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More Vaccine Information

CHICKENPOX IS CONNECTED TO SHINGLES

Chickenpox is a very contagious disease caused by the varicella-zoster virus (VZV), and can infect unvaccinated individuals at any age. The virus causes a blister-like rash, itching, tiredness, and fever. 

Two doses of the vaccine are about 90% effective at preventing chickenpox. The Center for Disease Control and Prevention (CDC) recommends two doses of chickenpox vaccine for children, adolescents, and adults. Children should receive two doses of the vaccine; the first dose at 12 through 15 months old, and a second dose at 4 through 6 years old.

The Mayo Clinic has reported that shingles is caused by the varicella-zoster virus — the same virus that causes chickenpox. After you've had chickenpox, the virus lies inactive in nerve tissue near your spinal cord and brain. Years later, the virus may reactivate as shingles. A shingles vaccine may help prevent shingles.

For informative and accurate information about the chickenpox vaccine, talk with your St. Lawrence Health pediatrician, or visit the CDC's website.

Influenza Vaccine

The message is simple: the influenza vaccine can prevent the flu. The flu is at its peak every year in the United States between October and May, and on average, thousands of people in the Nation will die from it. 

The CDC recommends everyone six months and older get vaccinated every flu season. It takes approximately two weeks for the protection to develop once you have been vaccinated; the vaccine does not cause the flu.

Non-vaccinated individuals who contract this contagious disease may experience fever and chills, sore throat, muscle aches, fatigue, cough, headache, and a runny or stuffy nose. Some people may have vomiting and diarrhea, though this is more common in children than adults.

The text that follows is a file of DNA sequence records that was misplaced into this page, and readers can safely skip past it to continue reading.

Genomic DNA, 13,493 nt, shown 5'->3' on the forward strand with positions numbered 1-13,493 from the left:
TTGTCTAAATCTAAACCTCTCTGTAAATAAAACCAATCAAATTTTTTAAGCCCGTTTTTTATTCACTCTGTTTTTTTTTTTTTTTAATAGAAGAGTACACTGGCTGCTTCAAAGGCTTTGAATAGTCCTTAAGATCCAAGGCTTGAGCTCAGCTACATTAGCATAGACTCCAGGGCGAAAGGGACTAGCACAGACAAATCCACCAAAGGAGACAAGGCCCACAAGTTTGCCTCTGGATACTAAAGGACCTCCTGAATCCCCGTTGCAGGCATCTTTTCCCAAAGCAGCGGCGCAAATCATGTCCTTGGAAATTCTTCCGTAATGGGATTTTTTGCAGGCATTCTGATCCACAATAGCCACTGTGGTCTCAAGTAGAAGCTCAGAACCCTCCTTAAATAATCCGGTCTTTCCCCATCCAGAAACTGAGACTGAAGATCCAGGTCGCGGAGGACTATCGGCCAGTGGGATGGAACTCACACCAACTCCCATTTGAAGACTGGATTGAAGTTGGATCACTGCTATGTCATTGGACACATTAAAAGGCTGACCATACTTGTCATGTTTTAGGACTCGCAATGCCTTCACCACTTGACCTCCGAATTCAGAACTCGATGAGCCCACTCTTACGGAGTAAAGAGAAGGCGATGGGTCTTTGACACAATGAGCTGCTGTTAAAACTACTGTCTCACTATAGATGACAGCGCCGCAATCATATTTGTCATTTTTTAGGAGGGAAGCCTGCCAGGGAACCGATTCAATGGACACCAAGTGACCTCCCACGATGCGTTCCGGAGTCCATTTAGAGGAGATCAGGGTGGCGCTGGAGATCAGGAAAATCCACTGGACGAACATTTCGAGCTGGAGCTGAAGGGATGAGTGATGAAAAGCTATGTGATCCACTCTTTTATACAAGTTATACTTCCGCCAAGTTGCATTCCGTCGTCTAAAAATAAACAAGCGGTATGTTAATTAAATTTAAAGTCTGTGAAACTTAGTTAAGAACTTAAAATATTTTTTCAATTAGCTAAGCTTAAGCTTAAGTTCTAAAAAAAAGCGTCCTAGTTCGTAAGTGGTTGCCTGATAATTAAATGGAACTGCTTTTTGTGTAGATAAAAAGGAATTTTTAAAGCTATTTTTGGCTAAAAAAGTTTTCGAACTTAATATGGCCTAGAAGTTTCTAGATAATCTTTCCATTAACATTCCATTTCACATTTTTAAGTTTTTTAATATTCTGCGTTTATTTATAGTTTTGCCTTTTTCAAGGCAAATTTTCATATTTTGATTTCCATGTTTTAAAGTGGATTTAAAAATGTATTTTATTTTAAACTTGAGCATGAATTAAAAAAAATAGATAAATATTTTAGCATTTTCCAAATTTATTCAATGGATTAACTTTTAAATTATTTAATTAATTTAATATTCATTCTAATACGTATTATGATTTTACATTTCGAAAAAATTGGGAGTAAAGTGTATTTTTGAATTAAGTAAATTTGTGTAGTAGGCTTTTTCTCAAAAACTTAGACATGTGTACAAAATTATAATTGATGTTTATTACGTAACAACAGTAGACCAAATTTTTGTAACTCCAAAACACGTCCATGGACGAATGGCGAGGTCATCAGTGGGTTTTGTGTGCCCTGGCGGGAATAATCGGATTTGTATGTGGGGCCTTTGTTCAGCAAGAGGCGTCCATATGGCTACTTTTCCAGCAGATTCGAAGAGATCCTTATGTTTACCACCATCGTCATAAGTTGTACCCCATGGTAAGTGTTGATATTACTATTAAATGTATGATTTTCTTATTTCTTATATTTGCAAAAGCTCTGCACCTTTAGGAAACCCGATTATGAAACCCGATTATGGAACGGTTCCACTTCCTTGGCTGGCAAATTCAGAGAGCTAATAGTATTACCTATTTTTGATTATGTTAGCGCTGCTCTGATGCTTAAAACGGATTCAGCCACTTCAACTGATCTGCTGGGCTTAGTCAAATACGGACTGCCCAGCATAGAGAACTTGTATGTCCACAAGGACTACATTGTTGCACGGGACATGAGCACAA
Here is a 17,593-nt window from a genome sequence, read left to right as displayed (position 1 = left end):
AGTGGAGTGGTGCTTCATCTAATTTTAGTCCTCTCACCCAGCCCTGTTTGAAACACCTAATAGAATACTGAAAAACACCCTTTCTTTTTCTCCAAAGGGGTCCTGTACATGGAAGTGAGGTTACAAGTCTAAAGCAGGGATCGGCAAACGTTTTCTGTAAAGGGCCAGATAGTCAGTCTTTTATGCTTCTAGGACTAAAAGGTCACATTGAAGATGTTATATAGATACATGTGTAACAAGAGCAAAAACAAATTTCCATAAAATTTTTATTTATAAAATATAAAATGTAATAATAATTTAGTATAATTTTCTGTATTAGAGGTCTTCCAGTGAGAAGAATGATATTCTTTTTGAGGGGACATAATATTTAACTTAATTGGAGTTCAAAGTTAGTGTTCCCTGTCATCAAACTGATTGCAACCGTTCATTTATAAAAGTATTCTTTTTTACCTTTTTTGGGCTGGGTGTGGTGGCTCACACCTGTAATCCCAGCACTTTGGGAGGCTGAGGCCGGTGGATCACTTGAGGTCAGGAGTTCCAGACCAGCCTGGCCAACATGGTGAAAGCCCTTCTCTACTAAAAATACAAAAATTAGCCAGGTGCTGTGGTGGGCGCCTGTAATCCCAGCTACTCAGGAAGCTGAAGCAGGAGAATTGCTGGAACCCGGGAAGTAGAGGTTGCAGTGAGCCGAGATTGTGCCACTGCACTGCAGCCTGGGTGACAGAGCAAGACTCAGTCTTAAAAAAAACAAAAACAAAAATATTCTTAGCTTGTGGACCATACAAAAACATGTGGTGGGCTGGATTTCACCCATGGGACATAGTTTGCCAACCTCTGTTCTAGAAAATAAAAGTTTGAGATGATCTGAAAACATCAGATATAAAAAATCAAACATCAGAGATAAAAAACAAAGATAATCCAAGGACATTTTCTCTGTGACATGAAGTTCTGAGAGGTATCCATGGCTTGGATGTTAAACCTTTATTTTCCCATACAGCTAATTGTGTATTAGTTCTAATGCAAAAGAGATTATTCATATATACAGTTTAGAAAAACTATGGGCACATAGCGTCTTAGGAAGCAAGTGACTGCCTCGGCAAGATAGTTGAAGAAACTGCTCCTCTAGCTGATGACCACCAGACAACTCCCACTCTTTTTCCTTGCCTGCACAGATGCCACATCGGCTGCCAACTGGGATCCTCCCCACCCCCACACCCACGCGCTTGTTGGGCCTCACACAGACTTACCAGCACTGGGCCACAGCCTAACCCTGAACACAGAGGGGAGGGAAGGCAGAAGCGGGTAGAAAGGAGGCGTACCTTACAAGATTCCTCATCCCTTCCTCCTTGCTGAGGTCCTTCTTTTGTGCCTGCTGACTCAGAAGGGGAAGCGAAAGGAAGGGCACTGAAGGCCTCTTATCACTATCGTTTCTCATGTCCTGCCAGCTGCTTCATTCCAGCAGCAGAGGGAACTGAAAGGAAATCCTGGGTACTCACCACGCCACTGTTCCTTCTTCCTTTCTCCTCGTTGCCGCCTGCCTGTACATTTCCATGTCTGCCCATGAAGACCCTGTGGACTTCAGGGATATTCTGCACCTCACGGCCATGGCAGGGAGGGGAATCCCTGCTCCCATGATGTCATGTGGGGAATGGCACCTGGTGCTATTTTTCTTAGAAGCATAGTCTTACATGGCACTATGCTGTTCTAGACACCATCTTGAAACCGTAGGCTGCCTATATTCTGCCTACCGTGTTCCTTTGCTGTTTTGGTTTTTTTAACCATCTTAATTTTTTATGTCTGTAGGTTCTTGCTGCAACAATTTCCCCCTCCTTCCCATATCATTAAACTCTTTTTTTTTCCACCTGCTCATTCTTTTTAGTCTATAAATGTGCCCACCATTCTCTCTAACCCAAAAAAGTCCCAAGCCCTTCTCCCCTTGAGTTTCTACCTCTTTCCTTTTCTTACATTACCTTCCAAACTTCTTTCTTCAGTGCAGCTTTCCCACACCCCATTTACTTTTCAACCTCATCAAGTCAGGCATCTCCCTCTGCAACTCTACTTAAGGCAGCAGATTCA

For informative and accurate information about the flu vaccine, talk with your St. Lawrence Health primary care provider, or visit the CDC's website

Rotavirus Vaccine

If symptoms of severe, watery diarrhea and vomiting in your infant or young child are evident, they may have the rotavirus. Children with the virus may become dehydrated and need to be hospitalized. Before this happens, protect them with the rotavirus vaccine. 

The liquid vaccines are given in either three doses or two doses, depending on the vaccine. The first dose is recommended before your infant is 15 weeks old, and all doses should be received before they turn eight months old. 

Rotavirus is transmissible, and there is not currently a medication to treat the infection itself.

For informative and accurate information about the rotavirus vaccine, talk with your St. Lawrence Health pediatrician, or visit the CDC's website